The basic premise of the test is to pit a given radio against the KX3 I keep in my shack. This is done by using a mini circuits splitter and a manual 100DB attenuator. A live signal is fed into the splitter and then equal cables are run from the splitter to each receiver. Each radios audio output via the headphones jacks are fed into a Steinburg UR44 DAW, one radio on the left channel and the other on the right.
Before I describe this in more detail, I want to convey the concept behind these tests and the bottom line premise that ultimately the product of any transceiver we buy and use is its ability to render audio of weak signals and provide clear reception and separation from the noise floor. Therefore I feel that these tests may be of interest to hams seeking to purchase new SDR transceivers. Of course, the other products of a radio purchase are the transmit side (being able to successfully DX), and the overall user experience with the desire for it to be easy and productive if we are contesting.
Before running the tests, all EQ and audio enhancements are turned off in the radios. The volume for each radio is set high and then a VST Plugin meter in the DAW is used to equal the levels that will go into a chain of other VST plugins. The audio signal is reviewed in the following ways.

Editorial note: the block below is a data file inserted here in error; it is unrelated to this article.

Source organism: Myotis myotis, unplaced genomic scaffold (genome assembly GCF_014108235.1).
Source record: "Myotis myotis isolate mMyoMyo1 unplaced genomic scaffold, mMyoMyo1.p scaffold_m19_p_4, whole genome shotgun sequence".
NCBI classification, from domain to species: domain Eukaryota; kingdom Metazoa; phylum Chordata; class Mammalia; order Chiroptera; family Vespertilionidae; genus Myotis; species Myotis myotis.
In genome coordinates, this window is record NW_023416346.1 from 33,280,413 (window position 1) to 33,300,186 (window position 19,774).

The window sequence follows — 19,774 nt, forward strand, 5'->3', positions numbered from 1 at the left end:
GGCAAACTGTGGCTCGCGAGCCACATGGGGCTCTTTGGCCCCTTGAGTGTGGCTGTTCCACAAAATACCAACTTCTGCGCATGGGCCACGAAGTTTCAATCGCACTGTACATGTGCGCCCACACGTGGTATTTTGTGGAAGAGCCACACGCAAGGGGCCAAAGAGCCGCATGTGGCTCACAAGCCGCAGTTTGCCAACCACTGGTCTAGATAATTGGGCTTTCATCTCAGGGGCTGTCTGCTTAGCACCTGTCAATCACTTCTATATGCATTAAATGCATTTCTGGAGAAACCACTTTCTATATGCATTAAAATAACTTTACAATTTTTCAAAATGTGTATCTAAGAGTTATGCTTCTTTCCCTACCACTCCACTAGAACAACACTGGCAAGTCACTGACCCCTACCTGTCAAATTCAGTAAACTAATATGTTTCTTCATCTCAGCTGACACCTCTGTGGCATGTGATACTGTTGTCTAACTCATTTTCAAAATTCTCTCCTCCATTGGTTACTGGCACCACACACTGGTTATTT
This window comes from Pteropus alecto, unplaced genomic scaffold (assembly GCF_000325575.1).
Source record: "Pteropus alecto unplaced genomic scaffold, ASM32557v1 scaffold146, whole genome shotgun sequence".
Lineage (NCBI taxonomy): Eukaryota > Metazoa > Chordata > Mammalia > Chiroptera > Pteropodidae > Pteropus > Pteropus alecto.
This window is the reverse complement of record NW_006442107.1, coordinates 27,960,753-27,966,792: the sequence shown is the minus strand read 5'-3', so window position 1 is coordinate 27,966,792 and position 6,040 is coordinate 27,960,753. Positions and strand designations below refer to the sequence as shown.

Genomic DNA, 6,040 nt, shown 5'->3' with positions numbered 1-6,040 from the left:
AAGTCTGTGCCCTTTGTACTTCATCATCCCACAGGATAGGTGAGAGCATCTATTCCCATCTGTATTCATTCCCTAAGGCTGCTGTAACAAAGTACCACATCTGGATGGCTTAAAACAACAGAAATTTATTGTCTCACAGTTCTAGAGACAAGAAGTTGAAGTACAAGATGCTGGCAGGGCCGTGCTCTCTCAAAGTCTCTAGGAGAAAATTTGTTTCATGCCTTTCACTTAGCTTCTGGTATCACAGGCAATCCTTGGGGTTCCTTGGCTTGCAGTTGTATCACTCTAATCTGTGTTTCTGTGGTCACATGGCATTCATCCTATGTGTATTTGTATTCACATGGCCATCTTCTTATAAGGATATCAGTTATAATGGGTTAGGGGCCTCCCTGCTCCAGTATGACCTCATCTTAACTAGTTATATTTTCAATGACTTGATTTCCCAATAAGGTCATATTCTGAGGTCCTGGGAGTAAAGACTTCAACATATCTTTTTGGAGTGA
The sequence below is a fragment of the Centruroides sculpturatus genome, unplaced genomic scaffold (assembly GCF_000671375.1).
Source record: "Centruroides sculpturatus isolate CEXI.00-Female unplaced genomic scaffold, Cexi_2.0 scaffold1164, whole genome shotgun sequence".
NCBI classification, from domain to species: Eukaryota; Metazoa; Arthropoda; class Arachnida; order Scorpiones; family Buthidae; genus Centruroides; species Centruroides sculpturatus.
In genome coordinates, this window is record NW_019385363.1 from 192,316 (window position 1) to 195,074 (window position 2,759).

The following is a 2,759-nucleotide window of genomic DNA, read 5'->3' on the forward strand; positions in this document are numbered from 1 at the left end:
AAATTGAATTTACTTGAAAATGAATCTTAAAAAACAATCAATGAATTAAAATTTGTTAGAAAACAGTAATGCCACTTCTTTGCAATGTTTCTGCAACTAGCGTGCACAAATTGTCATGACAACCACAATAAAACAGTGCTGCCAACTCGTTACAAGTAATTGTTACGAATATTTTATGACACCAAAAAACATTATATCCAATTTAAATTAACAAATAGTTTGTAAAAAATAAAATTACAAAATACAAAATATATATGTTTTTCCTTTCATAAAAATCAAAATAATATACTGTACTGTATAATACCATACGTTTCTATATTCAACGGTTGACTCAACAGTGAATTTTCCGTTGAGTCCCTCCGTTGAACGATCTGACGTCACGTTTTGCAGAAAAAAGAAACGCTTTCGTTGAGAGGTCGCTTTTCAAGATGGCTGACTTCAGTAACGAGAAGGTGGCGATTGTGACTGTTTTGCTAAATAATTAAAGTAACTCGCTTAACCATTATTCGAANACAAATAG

The two signals are reviewed on an oscilloscope super imposed over each other. This looks at the audio components amplitude, envelope, and delays of the two associated signals. Again the volume levels are tweaked to ensure parity.
The signals are then fed into a frequency analysis plug-in and filters on the radios are adjusted to look at the overall impact on the audio signal. Typically, the KX3 physical filters create steeper cutoff slopes verses digital ones. Again the volume levels are verified.
Next the signals are reviewed on two different spectrum analyzers;
The first looks at a 3D spectral heat map of the received audio and helps visualize the quality of the audio. It is easy to see if the audio is balanced or unbalanced in this view.
The second is more of a pure traditional audio spectrum analyzer basically letting you see the performance at a typical range of octaves. This can help visualize whether a radio tends to differ at various octaves from another.
All of these variables are reviewed as the signals are manually attenuated. The attenuator effects the pre-split signal so that both receivers are guaranteed to be impacted equally.